I've been having fun with the pairs trend I've been keeping, so today is Dougal Haston's In High Places, and next post will be Jeff Connor's The Philosophy of Risk. I can already tell that this will be a pairing of contrasts, because, like Reinhold Messner, Haston seems to leave out a lot of the unpleasant stuff. Perhaps its more fair to call this a directed autobiography, covering his climbs and relationships to the mountains, leaving in a bare minimum of personal details. It seems strange to me, at least, that he leaves out his deadly car accident and subsequent prison time. I vaguely remember this from reading Clint Willis' The Boys of Everest. It seems like it would have a much greater impact on his career and climbing than the motorcycle accident that he does mention.
Haston makes a natural progression from his home cliffs in Scotland. He works from the local crags, to occasional visits to Wales, to the Southern Alps, the the Western Alps, and then to the Himalayas. I don't feel like I can really tell the difference between the big important climbs from the others in his Scottish climbing, but I definitely get the impression he was at the top of his league. He climbed often with Robin Smith, who died along with another Everest climber, Wilfrid Noyce in a fall in the Pamirs. His work in the Alps culminates in his participation in the first ascent of the Eiger Direct on the Norwand. Chris Bonington participates both as a support climber and journalist on this climb, and he later invites Haston on his Himalayan big wall expeditions. Haston, along with Don Whillans, attains the summit of Annapurna after a huge siege upon the South Face. Both climbers are then invited on Norman Dyrenfurth's 1971 International Everest Expedition.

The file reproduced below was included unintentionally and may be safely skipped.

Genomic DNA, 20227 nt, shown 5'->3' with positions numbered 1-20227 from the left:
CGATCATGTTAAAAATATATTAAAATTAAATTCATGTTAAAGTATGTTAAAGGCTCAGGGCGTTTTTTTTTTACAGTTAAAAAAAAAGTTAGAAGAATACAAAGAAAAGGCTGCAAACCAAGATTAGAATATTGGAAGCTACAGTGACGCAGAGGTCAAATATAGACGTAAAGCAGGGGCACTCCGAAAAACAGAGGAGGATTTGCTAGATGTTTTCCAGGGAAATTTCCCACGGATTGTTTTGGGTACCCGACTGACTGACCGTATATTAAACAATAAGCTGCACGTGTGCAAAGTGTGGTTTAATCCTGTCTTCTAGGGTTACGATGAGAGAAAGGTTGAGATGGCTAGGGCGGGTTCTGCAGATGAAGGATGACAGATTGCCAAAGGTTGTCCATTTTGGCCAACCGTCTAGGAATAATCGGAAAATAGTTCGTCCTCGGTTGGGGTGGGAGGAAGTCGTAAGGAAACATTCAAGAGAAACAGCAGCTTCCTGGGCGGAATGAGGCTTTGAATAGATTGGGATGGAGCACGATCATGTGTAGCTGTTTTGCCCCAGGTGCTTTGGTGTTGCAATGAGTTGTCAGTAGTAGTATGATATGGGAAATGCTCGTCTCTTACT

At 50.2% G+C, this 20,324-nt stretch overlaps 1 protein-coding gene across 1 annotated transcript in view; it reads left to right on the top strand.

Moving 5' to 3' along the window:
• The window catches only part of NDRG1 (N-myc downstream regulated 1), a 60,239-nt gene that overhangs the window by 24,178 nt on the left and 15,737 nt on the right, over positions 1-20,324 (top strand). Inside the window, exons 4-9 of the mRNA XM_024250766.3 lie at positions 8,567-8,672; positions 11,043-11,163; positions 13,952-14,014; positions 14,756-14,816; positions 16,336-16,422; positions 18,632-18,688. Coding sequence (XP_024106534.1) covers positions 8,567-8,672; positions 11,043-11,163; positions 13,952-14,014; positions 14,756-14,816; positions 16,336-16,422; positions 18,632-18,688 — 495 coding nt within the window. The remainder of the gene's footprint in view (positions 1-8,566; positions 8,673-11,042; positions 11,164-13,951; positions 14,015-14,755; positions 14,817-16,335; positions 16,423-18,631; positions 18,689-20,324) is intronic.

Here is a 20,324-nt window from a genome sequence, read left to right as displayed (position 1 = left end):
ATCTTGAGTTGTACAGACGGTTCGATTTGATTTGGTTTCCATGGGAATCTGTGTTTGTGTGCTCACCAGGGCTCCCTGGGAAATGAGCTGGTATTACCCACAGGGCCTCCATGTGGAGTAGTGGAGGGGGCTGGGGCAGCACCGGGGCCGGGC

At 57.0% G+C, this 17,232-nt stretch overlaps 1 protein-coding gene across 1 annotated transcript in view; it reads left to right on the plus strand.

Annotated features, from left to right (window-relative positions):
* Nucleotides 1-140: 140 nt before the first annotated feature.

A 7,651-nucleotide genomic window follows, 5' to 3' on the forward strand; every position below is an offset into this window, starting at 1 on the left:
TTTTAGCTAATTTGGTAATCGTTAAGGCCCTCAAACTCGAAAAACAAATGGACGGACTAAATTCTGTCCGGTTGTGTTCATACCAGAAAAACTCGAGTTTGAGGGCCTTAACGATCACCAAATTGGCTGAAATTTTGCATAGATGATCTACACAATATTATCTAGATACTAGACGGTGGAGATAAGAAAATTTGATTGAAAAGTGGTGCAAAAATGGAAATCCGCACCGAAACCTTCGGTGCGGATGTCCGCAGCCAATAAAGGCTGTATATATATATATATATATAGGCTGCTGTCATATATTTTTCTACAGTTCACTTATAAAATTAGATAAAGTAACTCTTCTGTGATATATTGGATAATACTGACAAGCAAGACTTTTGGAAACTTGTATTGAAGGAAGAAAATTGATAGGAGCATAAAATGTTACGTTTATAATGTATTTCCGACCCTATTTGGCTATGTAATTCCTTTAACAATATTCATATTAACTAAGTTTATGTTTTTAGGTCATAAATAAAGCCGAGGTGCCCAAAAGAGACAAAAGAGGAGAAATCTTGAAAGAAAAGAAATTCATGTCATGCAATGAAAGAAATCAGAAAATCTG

The Everest Expedition was a failure. I don't often say that, but it really fell apart! It took them three weeks to penetrate the Khumbu Icefall, and then after a short climbing stint, the mountain is shut down for a week by a storm. The climbers are troubled by huge logistical problems: gear generally arrives late, most of the climbers are sick, and food is sent up daily but only occasionally arrives. Towards the end, Haston, Whillans, Uemura, and Ito are still working out front, and the others who haven't quit or died are too weak to be of any help, even if they won't admit it. There's an extended account of this attempt by Peter Steele, the expedition doctor, called Doctor on Everest.
Unfortunately, Haston's book ends here. I wish he had waited a couple more years, because I would have liked to have read his impressions on the 1973 and 1975 Everest Southwest Face expeditions. The book is enjoyable, though to the uninitiated he speaks a bit too familiarly about his home turf. The style is original, with short thoughts written as often as sentences. A great book for climbers!